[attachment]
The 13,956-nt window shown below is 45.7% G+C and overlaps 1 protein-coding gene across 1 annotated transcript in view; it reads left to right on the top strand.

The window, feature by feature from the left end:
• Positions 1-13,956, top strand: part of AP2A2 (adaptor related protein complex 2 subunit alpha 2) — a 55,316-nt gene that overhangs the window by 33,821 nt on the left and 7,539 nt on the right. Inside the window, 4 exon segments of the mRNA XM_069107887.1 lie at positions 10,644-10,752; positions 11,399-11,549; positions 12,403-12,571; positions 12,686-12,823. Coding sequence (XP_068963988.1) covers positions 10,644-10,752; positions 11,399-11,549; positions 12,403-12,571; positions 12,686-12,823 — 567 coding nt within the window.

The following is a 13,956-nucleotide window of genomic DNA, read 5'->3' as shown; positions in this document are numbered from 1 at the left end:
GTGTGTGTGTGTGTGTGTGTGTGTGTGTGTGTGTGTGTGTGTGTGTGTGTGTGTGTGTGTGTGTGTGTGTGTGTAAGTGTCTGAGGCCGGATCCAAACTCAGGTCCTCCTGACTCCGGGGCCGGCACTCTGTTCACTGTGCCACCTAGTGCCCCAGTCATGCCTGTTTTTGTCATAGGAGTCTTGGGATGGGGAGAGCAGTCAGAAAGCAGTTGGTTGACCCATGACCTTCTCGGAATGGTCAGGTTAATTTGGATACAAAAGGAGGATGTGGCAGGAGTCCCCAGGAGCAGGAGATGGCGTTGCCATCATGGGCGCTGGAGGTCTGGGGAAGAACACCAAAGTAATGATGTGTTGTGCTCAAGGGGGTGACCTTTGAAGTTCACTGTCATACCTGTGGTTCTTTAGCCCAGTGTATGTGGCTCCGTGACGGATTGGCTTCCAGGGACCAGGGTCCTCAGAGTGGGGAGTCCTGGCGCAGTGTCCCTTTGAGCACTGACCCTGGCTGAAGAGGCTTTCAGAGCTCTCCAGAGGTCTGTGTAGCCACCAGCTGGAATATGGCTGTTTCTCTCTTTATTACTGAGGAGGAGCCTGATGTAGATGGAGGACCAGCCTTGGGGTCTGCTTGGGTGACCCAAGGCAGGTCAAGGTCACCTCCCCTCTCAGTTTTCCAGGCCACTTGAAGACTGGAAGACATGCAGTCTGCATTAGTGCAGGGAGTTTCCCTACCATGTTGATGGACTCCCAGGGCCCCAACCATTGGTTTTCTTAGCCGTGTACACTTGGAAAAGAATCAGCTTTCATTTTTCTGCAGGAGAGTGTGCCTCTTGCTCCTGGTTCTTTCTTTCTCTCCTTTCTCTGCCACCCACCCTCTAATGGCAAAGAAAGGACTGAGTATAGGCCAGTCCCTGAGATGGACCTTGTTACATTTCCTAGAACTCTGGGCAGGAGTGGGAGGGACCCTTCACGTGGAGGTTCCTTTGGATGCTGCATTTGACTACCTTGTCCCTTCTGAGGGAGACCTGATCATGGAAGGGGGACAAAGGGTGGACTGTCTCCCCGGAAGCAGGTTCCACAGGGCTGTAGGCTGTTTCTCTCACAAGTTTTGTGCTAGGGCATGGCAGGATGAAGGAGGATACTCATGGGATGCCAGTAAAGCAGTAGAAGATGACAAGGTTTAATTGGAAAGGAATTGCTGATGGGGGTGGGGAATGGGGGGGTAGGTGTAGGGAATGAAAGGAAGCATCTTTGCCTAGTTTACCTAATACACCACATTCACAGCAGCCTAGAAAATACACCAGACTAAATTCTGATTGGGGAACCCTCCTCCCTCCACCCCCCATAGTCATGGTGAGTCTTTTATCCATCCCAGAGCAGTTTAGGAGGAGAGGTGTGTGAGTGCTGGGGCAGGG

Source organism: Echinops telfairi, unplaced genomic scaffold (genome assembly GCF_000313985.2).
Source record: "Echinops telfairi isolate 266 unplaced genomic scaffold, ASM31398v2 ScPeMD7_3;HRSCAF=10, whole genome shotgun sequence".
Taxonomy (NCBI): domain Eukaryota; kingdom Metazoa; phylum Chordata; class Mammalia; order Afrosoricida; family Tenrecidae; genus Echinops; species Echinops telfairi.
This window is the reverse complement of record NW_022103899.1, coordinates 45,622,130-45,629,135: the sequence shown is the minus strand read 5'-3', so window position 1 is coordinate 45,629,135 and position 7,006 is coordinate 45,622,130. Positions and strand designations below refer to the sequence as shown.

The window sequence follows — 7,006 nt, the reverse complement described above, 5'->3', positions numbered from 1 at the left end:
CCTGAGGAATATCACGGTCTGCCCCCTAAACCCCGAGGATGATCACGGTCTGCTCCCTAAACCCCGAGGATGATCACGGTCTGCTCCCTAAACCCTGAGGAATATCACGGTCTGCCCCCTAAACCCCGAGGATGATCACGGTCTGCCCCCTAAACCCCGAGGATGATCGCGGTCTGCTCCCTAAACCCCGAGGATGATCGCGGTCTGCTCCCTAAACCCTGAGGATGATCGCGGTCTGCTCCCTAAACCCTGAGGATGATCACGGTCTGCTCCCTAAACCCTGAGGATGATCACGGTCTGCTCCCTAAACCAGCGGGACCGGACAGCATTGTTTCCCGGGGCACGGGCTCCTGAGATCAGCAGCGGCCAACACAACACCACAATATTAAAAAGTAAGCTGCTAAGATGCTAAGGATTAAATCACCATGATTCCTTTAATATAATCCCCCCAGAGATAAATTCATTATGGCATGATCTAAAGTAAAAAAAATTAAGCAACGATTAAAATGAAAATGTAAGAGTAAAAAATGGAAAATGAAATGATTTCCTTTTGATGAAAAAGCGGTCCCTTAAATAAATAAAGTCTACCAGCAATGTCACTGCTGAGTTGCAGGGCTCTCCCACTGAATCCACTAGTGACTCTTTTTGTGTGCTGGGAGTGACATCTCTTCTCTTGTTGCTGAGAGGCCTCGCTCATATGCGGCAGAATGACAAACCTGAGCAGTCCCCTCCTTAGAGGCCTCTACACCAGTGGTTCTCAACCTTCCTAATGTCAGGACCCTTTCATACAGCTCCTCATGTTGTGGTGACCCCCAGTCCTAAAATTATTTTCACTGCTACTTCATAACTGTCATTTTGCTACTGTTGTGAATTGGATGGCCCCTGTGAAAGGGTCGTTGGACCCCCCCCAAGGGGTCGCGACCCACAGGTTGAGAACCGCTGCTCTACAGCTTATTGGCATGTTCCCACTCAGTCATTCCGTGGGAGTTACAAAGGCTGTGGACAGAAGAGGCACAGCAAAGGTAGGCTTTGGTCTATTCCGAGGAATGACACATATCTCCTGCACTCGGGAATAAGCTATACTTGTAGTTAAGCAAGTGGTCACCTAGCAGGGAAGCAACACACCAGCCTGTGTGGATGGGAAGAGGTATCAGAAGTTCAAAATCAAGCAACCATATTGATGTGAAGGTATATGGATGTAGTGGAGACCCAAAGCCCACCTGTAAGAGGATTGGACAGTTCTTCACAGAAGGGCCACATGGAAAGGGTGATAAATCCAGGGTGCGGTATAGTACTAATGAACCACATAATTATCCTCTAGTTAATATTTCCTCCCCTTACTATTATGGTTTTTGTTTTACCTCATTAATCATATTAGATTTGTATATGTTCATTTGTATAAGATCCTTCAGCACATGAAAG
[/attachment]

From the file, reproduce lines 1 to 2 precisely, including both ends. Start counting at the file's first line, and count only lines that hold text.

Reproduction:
The 13,956-nt window shown below is 45.7% G+C and overlaps 1 protein-coding gene across 1 annotated transcript in view; it reads left to right on the top strand.

The window, feature by feature from the left end: